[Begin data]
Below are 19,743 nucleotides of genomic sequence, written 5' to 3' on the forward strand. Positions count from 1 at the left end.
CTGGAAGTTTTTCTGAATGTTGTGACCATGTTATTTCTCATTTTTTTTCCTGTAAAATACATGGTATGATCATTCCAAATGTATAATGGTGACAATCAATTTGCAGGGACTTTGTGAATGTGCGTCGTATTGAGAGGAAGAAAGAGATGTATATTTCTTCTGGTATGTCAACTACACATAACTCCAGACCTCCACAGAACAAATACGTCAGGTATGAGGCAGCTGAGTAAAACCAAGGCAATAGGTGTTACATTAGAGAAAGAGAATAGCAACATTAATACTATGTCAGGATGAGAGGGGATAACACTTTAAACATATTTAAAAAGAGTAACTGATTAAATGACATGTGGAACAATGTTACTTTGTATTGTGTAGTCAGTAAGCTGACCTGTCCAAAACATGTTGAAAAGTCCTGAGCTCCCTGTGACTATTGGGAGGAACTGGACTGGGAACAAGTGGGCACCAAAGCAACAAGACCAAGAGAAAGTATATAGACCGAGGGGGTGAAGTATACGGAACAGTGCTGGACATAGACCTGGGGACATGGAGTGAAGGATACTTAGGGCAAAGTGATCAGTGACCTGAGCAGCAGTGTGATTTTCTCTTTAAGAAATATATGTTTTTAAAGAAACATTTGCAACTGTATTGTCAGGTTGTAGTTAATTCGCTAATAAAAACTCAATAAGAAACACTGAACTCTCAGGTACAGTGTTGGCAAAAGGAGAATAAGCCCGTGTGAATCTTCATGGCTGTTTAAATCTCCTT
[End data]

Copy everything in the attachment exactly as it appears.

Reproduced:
Below are 19,743 nucleotides of genomic sequence, written 5' to 3' on the forward strand. Positions count from 1 at the left end.
CTGGAAGTTTTTCTGAATGTTGTGACCATGTTATTTCTCATTTTTTTTCCTGTAAAATACATGGTATGATCATTCCAAATGTATAATGGTGACAATCAATTTGCAGGGACTTTGTGAATGTGCGTCGTATTGAGAGGAAGAAAGAGATGTATATTTCTTCTGGTATGTCAACTACACATAACTCCAGACCTCCACAGAACAAATACGTCAGGTATGAGGCAGCTGAGTAAAACCAAGGCAATAGGTGTTACATTAGAGAAAGAGAATAGCAACATTAATACTATGTCAGGATGAGAGGGGATAACACTTTAAACATATTTAAAAAGAGTAACTGATTAAATGACATGTGGAACAATGTTACTTTGTATTGTGTAGTCAGTAAGCTGACCTGTCCAAAACATGTTGAAAAGTCCTGAGCTCCCTGTGACTATTGGGAGGAACTGGACTGGGAACAAGTGGGCACCAAAGCAACAAGACCAAGAGAAAGTATATAGACCGAGGGGGTGAAGTATACGGAACAGTGCTGGACATAGACCTGGGGACATGGAGTGAAGGATACTTAGGGCAAAGTGATCAGTGACCTGAGCAGCAGTGTGATTTTCTCTTTAAGAAATATATGTTTTTAAAGAAACATTTGCAACTGTATTGTCAGGTTGTAGTTAATTCGCTAATAAAAACTCAATAAGAAACACTGAACTCTCAGGTACAGTGTTGGCAAAAGGAGAATAAGCCCGTGTGAATCTTCATGGCTGTTTAAATCTCCTT